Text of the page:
One league, which did not want to be named, told us that it uses “measures” to protect its intellectual property but did not elaborate, and acknowledged that new streams pop up frequently.
Still, just because you might not be in violation of the law doesn’t mean you should throw caution to the wind and revel in unlimited free sports goodness.
The people running these free sports streams may be ideologically motivated, hoping to provide a service they believe should be free. But a lot of the time, they’re just trying to make money.
And there are a few ways they can monetize their efforts.
First, they can do what many mainstream websites to monetize their content: run ads.
These ads can be harmless (if a little undesirable—for porn, often), and they generate revenue based on the number of people who see them. Fair enough, putting aside the morality of running ads against content you don’t have permission to use.
Some ads, however, can be laden with malware that plant software on your computer that can seek out files containing sensitive data like phone numbers and bank account passwords. 
Malware can also take the form of a cryptocurrency miner, which uses your computer’s spare processing cycles to mine digital currencies and can slow down your computer’s performance. 
No bueno. 
These ads can be disguised as video players or other software needed to play the stream, hoping to slip past your Spidey Sense and onto your computer.
One particularly nasty type of malware, known as ransomware, can even encrypt, or digitally lock, the files on your computer until you’ve paid a ransom. And even then, there’s no guarantee you’ll actually receive the code to unlock your files! (Ransomware can come from lots of sources beyond illicit sports streams—all the more reason to make sure you regularly back up sensitive data.)
Now you may be thinking to yourself, “Meh, I’ve got an ad blocker, I’ll be fine.” 
Ad blockers are browser extensions that try to filter out annoying ads, and some do more. For instance, uBlock Origin will try to screen out all kinds of trackers, pop-ups, malware, and coin miners. But even the best tools aren’t foolproof.
“There are ways to defeat ad blockers,” says Biasini at Cisco Talos. “If I’m honest, and you really want to watch these streams, don’t use a computer.”
That raises an interesting point: So far, we’ve discussed the risks of trying to watch these free sports streams while using a computer. But if we had to guess, many consumers are attempting to watch these streams using a smartphone or tablet. Do the same risks apply there?
Nope, but there are different risks you’ll want to be aware of.
Malware designed to infect a Windows PC naturally won’t work on an Android or iOS mobile device, so if you’re using a mobile device, you can expect to see more scammy come-ons, as opposed to malware.
These scams may take the form of pop-up windows or other advertising claiming that your mobile device is “infected” and that if you don’t call a particular phone number something bad will happen. Or you may be shown a phony Google or Facebook log-in page asking you to authorize or unlock additional content, like a higher-resolution stream.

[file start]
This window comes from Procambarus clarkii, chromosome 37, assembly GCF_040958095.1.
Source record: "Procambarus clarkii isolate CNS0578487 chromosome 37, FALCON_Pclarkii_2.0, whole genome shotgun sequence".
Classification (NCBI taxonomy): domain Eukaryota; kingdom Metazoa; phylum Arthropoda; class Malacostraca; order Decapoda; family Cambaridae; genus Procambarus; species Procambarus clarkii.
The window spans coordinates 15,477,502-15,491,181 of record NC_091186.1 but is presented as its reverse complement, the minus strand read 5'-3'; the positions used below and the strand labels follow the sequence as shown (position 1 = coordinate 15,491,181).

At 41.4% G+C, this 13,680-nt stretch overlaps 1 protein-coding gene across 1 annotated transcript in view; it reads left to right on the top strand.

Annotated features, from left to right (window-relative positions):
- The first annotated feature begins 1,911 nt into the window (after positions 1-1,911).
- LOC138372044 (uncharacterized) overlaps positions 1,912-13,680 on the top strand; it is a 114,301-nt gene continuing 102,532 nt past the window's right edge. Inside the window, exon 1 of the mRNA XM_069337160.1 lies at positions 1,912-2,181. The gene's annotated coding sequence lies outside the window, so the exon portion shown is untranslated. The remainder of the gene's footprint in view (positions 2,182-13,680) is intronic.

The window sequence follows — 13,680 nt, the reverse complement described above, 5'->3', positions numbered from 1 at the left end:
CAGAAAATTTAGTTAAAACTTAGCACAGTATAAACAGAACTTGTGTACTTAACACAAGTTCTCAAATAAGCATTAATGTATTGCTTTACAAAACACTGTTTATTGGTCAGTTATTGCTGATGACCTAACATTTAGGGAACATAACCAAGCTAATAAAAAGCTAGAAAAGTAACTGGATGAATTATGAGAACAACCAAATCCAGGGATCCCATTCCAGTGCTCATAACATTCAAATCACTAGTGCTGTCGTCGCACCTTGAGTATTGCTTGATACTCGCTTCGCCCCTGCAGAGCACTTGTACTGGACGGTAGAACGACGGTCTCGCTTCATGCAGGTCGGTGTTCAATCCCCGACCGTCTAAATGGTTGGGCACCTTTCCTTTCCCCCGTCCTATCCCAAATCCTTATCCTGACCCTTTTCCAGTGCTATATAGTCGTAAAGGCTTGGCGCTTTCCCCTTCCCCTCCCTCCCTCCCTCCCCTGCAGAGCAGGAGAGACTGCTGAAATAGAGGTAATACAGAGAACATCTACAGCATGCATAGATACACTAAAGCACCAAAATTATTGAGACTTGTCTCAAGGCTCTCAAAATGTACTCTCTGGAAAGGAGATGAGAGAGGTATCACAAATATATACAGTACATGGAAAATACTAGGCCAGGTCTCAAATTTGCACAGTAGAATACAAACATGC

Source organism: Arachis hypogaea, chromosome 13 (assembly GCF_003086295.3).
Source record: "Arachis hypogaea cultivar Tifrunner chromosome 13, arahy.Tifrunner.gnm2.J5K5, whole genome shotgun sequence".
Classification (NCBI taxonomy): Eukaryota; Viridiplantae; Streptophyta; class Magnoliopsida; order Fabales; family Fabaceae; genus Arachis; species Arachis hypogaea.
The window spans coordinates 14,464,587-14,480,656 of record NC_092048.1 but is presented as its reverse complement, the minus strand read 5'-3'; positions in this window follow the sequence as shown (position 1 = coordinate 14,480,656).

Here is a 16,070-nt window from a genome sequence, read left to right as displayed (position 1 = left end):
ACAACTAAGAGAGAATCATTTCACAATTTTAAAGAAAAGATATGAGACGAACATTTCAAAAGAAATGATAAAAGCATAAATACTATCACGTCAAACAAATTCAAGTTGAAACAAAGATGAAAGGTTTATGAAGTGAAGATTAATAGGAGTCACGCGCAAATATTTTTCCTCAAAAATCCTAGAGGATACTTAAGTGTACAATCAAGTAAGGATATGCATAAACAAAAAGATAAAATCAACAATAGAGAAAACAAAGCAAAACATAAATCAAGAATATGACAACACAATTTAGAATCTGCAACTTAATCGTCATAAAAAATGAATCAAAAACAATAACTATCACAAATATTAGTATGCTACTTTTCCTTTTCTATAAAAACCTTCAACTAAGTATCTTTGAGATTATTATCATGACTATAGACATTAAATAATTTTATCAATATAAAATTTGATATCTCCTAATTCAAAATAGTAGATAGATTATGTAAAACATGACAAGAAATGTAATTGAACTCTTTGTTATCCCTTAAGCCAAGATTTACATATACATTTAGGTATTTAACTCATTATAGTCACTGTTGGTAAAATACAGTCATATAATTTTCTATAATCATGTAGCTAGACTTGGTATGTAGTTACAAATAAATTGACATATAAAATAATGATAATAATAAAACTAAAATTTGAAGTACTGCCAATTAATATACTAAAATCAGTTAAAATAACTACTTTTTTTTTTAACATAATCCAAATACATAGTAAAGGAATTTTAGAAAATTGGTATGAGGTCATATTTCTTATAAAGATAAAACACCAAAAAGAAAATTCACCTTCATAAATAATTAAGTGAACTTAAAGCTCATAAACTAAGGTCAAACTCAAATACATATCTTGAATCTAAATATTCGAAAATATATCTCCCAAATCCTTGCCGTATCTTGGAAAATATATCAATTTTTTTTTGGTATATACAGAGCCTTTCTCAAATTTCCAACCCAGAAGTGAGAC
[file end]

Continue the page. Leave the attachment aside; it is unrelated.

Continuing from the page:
Yeah, no.
“The attack surface of a mobile device is a lot smaller than a computer,” Biasini says. “Because of that, you’re going to run the risk of seeing scams more often than malware on a mobile device.”
Again, while we do not condone viewing these streams, there are a handful of steps you can take to protect yourself.
One, if at all possible, is to use a mobile device. The free sports streams will work just as well on your smartphone or tablet as they will on your laptop, and you greatly reduce the risk of contracting malware. You still need to be on the lookout for scams, but as long as you’re not in the habit of calling random 800 numbers and handing over your credit card number to someone who claims to be from Apple or Samsung tech support, you should be at least a little bit safer.
Two, if you are going to use a laptop, make sure this device is fully updated with the latest security patches. This, combined with an ad blocker like uBlock Origin, which blocks ads and pop-ups from appearing in the first place, may help reduce the chance you’ll come across any of this stuff. 
As a curveball, we might also suggest looking into getting an over-the-air antenna for your TV
These can be purchased for around $20 to $30 from retailers like Amazon and, assuming you live within range of your local broadcast channels, can deliver crystal clear high-definition images of at least some games, directly to your TV. 
You won’t get ESPN or any other cable channel, but depending on where you live, you can get ABC, CBS, NBC, and Fox (along with PBS and some other networks). A price of $20 to $30 is not quite free, but it’s still pretty reasonable, and you won’t have to worry about your data while using it.
Nicholas De Leon
I’ve been covering consumer electronics for more than 10 years for publications like TechCrunch, The Daily (R.I.P.), and Motherboard. When I’m not researching or writing about laptops or headphones I can likely be found obsessively consuming news about FC Barcelona, replaying old Super Nintendo games for the hundredth time, or chasing my pet corgi Winston to put his harness on so we can go for a walk. Follow me on Twitter (@nicholasadeleon).